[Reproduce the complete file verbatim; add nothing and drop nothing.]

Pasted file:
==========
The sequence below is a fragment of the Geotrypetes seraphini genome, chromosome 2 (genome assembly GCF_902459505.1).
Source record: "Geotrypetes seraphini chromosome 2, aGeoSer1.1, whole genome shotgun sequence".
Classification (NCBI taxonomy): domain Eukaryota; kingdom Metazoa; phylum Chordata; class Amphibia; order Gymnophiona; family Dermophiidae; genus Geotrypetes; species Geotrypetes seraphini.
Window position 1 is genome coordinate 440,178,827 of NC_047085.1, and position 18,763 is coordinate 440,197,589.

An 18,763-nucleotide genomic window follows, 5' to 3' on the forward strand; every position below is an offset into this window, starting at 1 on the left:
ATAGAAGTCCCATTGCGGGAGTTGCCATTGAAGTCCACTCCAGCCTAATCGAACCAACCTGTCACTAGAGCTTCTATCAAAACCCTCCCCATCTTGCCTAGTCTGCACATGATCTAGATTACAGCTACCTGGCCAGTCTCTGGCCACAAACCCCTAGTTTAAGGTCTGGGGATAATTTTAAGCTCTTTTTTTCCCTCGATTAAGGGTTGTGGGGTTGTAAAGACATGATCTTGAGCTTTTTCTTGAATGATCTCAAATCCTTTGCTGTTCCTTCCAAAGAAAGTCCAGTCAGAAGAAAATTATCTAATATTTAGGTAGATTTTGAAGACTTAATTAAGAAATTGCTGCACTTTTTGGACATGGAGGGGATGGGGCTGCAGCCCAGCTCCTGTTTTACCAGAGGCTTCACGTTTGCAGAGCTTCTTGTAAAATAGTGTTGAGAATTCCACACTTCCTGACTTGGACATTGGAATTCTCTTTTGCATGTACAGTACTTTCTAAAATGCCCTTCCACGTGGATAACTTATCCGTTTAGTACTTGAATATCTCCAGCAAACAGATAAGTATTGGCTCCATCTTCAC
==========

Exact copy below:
The sequence below is a fragment of the Geotrypetes seraphini genome, chromosome 2 (genome assembly GCF_902459505.1).
Source record: "Geotrypetes seraphini chromosome 2, aGeoSer1.1, whole genome shotgun sequence".
Classification (NCBI taxonomy): domain Eukaryota; kingdom Metazoa; phylum Chordata; class Amphibia; order Gymnophiona; family Dermophiidae; genus Geotrypetes; species Geotrypetes seraphini.
Window position 1 is genome coordinate 440,178,827 of NC_047085.1, and position 18,763 is coordinate 440,197,589.

An 18,763-nucleotide genomic window follows, 5' to 3' on the forward strand; every position below is an offset into this window, starting at 1 on the left:
ATAGAAGTCCCATTGCGGGAGTTGCCATTGAAGTCCACTCCAGCCTAATCGAACCAACCTGTCACTAGAGCTTCTATCAAAACCCTCCCCATCTTGCCTAGTCTGCACATGATCTAGATTACAGCTACCTGGCCAGTCTCTGGCCACAAACCCCTAGTTTAAGGTCTGGGGATAATTTTAAGCTCTTTTTTTCCCTCGATTAAGGGTTGTGGGGTTGTAAAGACATGATCTTGAGCTTTTTCTTGAATGATCTCAAATCCTTTGCTGTTCCTTCCAAAGAAAGTCCAGTCAGAAGAAAATTATCTAATATTTAGGTAGATTTTGAAGACTTAATTAAGAAATTGCTGCACTTTTTGGACATGGAGGGGATGGGGCTGCAGCCCAGCTCCTGTTTTACCAGAGGCTTCACGTTTGCAGAGCTTCTTGTAAAATAGTGTTGAGAATTCCACACTTCCTGACTTGGACATTGGAATTCTCTTTTGCATGTACAGTACTTTCTAAAATGCCCTTCCACGTGGATAACTTATCCGTTTAGTACTTGAATATCTCCAGCAAACAGATAAGTATTGGCTCCATCTTCAC